One morning he awoke to silence. He splashed the sleep from his eyes with cold water at the galley’s sink. He prepared a pot of coffee.
“Wake up, Zeke,” Rich patted him on the head as he lay on the bench. “We have a day of sailing ahead of us.”
After placing the coffee pot over the stove’s flame he stopped – arrested by no sound from the sails flapping, nor the sea rushing and dashing alongside the hull. The boat rested steady with hardly a sway. He climbed on deck and looked around him. The sails hung like damp cloths on a hanger and the sea rested as smooth as an iced pond in the dead of winter.
“Crap!” Rich said. “When did this happen? Regardless, it happened; whether an hour or four hours ago.”
Rich stepped below and prepared a breakfast for him and Zeke.
On the floor Rich sat a small tin bowl of rich milk mixed with a with a spoonful of syrup. “Your favorite little fella. I was going to teach you how to sail into a starboard wind today, but that will have to wait. I don’t know how long, but dang! Sorry, didn’t mean to alarm you, but a sailboat needs wind. Preferably aft, but no matter where it comes from, we need it.”
Zeke finished his bowl and stood as if wanting to sit next to Rich. Rich lifted him up on the bench to sit beside him. Rich finished his breakfast amid light conversation with Zeke. He cleaned the breakfast plates and carried Zeke on deck with him.
He walked to the bow.
“See what I mean, Zeke. It is like we’re frozen. If I knew where the winds were I’d start the engine and go there, but I save the gas for harbors and emergencies. My little wind generator is not even moving moving.”
For awhile they sat in the shade of the pilot house canopy. A slight breeze occasionally crawled upon them and hardly sent a shiver though the mainsail. Just as it seemed to offer relief and possibilities it was gone as if drawn by an evil vortex far, far away.
“I’d like to let you run free on deck, but I fear your lack of knowledge of the world around you and the science of buoyancy, which you have not been schooled or instructed, may cause you to venture beyond the confines of this vessel and fall into the sea. I want to neither suffer the experience nor any dire consequences that may arise.”
The day moved along like honey rolling down the side of a jar. Minutes seemed as if hours and nothing moved; the sails hung like a drunk on a bar stool.
Anxiety of a stagnate sea ate at Rich. His temperament seemed to gurgle like a simmering stew lifting the lid of a pot. An anger enveloped him. He mentally screamed at the vast unflinching openness. “Blow! Blow! Show me something, show me your rage, show me your power, show me your tears, show me something!”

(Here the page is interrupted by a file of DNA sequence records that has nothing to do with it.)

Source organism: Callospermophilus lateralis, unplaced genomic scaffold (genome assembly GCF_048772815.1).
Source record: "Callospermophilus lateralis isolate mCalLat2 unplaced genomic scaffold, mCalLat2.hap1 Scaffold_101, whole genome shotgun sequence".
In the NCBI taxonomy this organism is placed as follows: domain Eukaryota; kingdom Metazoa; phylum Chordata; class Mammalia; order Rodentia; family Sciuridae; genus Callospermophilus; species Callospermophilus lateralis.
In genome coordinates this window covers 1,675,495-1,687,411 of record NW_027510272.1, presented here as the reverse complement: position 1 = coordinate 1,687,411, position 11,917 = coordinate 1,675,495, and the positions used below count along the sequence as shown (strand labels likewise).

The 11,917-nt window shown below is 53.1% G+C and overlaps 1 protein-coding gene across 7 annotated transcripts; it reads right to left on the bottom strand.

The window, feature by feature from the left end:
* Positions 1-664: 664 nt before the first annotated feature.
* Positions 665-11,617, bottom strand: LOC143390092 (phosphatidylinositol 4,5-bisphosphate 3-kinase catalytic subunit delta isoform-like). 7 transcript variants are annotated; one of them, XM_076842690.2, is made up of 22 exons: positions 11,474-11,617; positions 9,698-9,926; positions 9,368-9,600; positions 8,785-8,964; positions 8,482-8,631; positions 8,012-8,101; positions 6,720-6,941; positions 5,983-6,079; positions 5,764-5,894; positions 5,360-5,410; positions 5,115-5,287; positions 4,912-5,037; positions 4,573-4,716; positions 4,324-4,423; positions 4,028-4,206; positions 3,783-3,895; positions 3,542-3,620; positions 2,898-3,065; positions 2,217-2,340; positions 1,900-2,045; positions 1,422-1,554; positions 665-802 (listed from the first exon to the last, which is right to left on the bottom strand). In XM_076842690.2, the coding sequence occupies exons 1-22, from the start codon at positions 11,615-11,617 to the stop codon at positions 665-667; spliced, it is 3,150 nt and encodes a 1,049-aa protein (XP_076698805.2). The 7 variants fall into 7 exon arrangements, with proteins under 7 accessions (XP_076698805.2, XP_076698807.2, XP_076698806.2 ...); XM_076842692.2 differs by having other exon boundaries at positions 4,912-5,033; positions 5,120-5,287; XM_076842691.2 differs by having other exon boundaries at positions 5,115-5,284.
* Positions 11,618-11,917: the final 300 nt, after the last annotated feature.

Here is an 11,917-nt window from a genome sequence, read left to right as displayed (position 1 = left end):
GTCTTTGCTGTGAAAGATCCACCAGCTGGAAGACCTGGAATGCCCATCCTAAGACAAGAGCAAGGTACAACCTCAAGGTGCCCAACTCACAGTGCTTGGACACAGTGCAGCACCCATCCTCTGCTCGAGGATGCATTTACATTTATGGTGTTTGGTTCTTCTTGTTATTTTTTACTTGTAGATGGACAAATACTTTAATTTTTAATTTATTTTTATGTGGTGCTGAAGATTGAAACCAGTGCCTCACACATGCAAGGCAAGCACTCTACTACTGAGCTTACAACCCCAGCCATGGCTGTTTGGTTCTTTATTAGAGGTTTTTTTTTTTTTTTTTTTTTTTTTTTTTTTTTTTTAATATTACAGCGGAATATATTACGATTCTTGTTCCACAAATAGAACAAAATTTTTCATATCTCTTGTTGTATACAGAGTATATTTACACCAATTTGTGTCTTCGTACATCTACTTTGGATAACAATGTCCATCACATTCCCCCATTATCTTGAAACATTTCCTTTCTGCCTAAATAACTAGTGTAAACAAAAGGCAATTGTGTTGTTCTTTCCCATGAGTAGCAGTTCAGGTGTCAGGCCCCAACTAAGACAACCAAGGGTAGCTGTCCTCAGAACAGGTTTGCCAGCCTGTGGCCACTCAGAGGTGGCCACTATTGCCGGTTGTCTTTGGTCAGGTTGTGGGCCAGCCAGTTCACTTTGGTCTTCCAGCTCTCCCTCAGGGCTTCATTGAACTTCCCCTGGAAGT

He sunk into the bench in the cockpit and mournfully looked across the glassy sea. Zeke sat on the bench on the opposite side. He stood with his front paw against the back of the bench and tried to stretch and see over the top and the sea beyond.
“It’s depressing,” Rich said.
Zeke grabbed a small line with his teeth and began to wrestle with it. Rich leaned over and grabbed the other end and they began a tugging match. Rich laughed at Zeke’s seriousness over something he could not possibly control.
“Why am I in a hurry?” He said. “Even if I’m a year late who is counting? This may be the best day of my life. I don’t want it to be an angry day. I can make it what I want.”
“Zeke,” Rich said, “with these abated seas and winds I’m going to teach you how to be a good mate. I’m going to teach you how to retrieve a line and bring it to me. You will be the best dog to ever sail. I will teach you. We must start early. Yes some may think you are too young, but Mozart composed at three. Mozart; Don Giovanni. Never mind. The point is I’m starting you early.”
And Rich began to make training little Zeke a daily routine from that day onward.
Three days passed and late after noon a slight breeze came from the north. It soon filled the sails. The smooth waters livened. Beyond was back to slicing through the waves with gentle and graceful ease that relieved of Rich’s anxiety and imaginary time schedule.
Rich sat near the helm. He held Zeke in his lap. “I don’t want you raised in an angry place.”
With a renewed sense of purpose and optimism Rich sat at the chart desk the next morning scouring the Brazilian coast line for a favorable harbor.
Rich read his position and set a 220 degree course to Torres, Rio Grande do Sul, the last state on the Brazilian coast before Uruguay.